No heat or swelling anywhere. Horse is sound. He just seems to be very, very muscle sore on the left side and is unwilling to be touched there. And then there is this bizarre saddle shifting issue which seems to have popped up out of nowhere.

    Any thoughts?

    My ideas so far:

    1. This is related to the anaplasmosis somehow. When he was ill, he did have some visible back spasming.

    2. The muscle soreness on the left side is causing him to tense and shift the saddle to the right, even though his muscling on the left is itself not so different from the right. Still no idea why he is so sore on the left.

    BTW - I have ridden in the new saddle on a different horse and there were no shifting issues.

    Sorry that this is long and sort of stream of consciousness...I'm just not sure what is relevant and what is not, and I'm wondering if anyone else has had a problem like this.
    Last edited by FineAlready; Dec. 23, 2011, 11:10 AM.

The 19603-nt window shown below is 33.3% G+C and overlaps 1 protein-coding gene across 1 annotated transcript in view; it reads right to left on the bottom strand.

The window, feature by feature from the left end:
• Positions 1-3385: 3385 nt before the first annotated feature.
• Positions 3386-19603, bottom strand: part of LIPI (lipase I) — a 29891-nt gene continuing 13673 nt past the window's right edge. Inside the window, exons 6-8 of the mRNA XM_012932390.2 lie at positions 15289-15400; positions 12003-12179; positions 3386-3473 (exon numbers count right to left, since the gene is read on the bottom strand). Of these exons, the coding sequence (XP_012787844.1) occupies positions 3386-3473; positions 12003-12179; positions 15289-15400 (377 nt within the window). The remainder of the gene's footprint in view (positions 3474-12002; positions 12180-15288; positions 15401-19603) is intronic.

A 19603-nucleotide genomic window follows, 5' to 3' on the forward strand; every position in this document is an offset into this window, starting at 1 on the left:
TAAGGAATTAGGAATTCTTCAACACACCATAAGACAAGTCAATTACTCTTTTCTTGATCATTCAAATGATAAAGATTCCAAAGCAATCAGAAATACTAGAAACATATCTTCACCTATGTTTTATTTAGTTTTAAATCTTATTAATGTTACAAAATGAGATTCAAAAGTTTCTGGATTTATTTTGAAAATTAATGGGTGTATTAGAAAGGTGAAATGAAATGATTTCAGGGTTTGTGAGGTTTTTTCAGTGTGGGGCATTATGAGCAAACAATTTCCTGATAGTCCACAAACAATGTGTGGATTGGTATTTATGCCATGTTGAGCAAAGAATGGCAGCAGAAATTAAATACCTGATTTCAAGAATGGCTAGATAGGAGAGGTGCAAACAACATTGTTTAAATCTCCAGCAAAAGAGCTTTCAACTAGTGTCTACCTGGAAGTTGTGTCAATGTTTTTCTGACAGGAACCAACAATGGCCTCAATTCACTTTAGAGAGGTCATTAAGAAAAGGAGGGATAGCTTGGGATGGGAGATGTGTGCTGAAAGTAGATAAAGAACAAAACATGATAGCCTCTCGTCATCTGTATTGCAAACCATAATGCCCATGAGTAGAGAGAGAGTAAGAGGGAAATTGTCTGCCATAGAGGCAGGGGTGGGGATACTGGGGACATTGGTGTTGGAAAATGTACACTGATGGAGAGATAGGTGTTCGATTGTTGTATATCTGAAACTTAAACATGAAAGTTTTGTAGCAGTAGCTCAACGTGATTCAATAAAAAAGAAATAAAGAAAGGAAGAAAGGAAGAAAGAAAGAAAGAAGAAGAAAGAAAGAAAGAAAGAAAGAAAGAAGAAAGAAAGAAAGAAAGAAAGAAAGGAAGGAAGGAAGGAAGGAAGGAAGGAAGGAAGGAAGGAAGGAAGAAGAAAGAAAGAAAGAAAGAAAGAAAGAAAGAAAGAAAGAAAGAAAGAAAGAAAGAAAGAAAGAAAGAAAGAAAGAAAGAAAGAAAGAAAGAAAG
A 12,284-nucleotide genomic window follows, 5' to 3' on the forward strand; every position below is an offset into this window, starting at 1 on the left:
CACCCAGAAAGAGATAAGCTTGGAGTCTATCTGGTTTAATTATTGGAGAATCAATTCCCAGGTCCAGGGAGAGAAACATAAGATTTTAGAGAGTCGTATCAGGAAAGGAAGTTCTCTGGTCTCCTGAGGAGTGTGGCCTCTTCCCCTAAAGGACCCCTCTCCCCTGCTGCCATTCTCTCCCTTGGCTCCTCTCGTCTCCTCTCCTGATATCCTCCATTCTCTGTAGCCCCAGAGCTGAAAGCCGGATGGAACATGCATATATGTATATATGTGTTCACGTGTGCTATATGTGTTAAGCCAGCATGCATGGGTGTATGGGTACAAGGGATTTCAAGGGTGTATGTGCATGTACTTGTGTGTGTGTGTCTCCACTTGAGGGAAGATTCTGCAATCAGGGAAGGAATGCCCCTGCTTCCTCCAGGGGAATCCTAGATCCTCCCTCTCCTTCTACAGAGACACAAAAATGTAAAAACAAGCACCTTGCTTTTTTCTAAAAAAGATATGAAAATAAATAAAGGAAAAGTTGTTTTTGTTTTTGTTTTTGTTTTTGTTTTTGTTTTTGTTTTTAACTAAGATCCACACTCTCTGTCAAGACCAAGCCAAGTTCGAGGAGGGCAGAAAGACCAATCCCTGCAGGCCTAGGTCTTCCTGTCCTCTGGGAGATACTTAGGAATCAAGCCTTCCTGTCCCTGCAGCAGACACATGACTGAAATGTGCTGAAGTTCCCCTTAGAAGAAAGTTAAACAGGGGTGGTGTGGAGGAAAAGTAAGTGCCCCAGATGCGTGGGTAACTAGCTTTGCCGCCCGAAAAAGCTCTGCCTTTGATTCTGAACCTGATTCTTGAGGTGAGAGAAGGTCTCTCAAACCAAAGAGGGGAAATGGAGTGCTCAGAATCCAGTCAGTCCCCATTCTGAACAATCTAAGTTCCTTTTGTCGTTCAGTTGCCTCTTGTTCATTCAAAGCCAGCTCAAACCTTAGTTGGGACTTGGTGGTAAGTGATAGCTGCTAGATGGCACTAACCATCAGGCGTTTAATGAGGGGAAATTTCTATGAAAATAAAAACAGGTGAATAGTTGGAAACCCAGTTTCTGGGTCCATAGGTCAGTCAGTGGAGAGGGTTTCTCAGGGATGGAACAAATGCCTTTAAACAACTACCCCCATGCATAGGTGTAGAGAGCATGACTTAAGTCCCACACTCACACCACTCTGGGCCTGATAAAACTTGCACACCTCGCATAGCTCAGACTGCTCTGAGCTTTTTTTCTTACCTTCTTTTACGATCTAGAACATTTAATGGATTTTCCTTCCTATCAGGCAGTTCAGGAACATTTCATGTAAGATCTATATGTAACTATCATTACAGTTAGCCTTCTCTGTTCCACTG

• #2
    Can you have someone else ride the horse in the saddle to see if it does the same thing?

    It may just be a combination of your two anatomies that is causing the issue.

    Perhaps you developed a habit from riding in the new saddle that you are now also carrying over to the old saddle.

    Or, it could be the horse...or the saddle.

    I would call out an independent saddle fitter and start there.
    Proud Member of the "Tidy Rabbit Tinfoil Hat Wearers" clique and the "I'm in my 30's and Hope to be a Good Rider Someday" clique

    Comment

    • Original Poster

      #3